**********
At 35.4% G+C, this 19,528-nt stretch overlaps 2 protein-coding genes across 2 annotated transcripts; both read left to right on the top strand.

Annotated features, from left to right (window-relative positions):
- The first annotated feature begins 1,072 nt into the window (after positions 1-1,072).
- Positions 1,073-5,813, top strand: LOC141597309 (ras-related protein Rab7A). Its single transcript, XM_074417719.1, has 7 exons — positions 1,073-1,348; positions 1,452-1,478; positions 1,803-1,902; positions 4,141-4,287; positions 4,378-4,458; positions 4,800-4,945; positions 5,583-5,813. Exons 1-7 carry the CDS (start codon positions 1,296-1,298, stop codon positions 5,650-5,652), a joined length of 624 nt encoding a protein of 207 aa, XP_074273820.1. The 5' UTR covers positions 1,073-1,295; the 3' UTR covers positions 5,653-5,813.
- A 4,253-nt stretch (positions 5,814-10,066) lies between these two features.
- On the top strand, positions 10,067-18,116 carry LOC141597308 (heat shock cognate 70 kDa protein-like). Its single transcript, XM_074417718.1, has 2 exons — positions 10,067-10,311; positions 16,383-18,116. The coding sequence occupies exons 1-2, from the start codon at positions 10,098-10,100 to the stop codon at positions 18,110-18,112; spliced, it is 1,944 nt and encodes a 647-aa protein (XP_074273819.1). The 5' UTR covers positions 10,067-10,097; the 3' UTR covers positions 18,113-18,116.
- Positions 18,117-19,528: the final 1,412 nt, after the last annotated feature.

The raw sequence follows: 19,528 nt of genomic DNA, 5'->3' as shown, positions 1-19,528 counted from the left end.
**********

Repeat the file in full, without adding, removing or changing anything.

At 35.4% G+C, this 19,528-nt stretch overlaps 2 protein-coding genes across 2 annotated transcripts; both read left to right on the top strand.

Annotated features, from left to right (window-relative positions):
- The first annotated feature begins 1,072 nt into the window (after positions 1-1,072).
- Positions 1,073-5,813, top strand: LOC141597309 (ras-related protein Rab7A). Its single transcript, XM_074417719.1, has 7 exons — positions 1,073-1,348; positions 1,452-1,478; positions 1,803-1,902; positions 4,141-4,287; positions 4,378-4,458; positions 4,800-4,945; positions 5,583-5,813. Exons 1-7 carry the CDS (start codon positions 1,296-1,298, stop codon positions 5,650-5,652), a joined length of 624 nt encoding a protein of 207 aa, XP_074273820.1. The 5' UTR covers positions 1,073-1,295; the 3' UTR covers positions 5,653-5,813.
- A 4,253-nt stretch (positions 5,814-10,066) lies between these two features.
- On the top strand, positions 10,067-18,116 carry LOC141597308 (heat shock cognate 70 kDa protein-like). Its single transcript, XM_074417718.1, has 2 exons — positions 10,067-10,311; positions 16,383-18,116. The coding sequence occupies exons 1-2, from the start codon at positions 10,098-10,100 to the stop codon at positions 18,110-18,112; spliced, it is 1,944 nt and encodes a 647-aa protein (XP_074273819.1). The 5' UTR covers positions 10,067-10,097; the 3' UTR covers positions 18,113-18,116.
- Positions 18,117-19,528: the final 1,412 nt, after the last annotated feature.

The raw sequence follows: 19,528 nt of genomic DNA, 5'->3' as shown, positions 1-19,528 counted from the left end.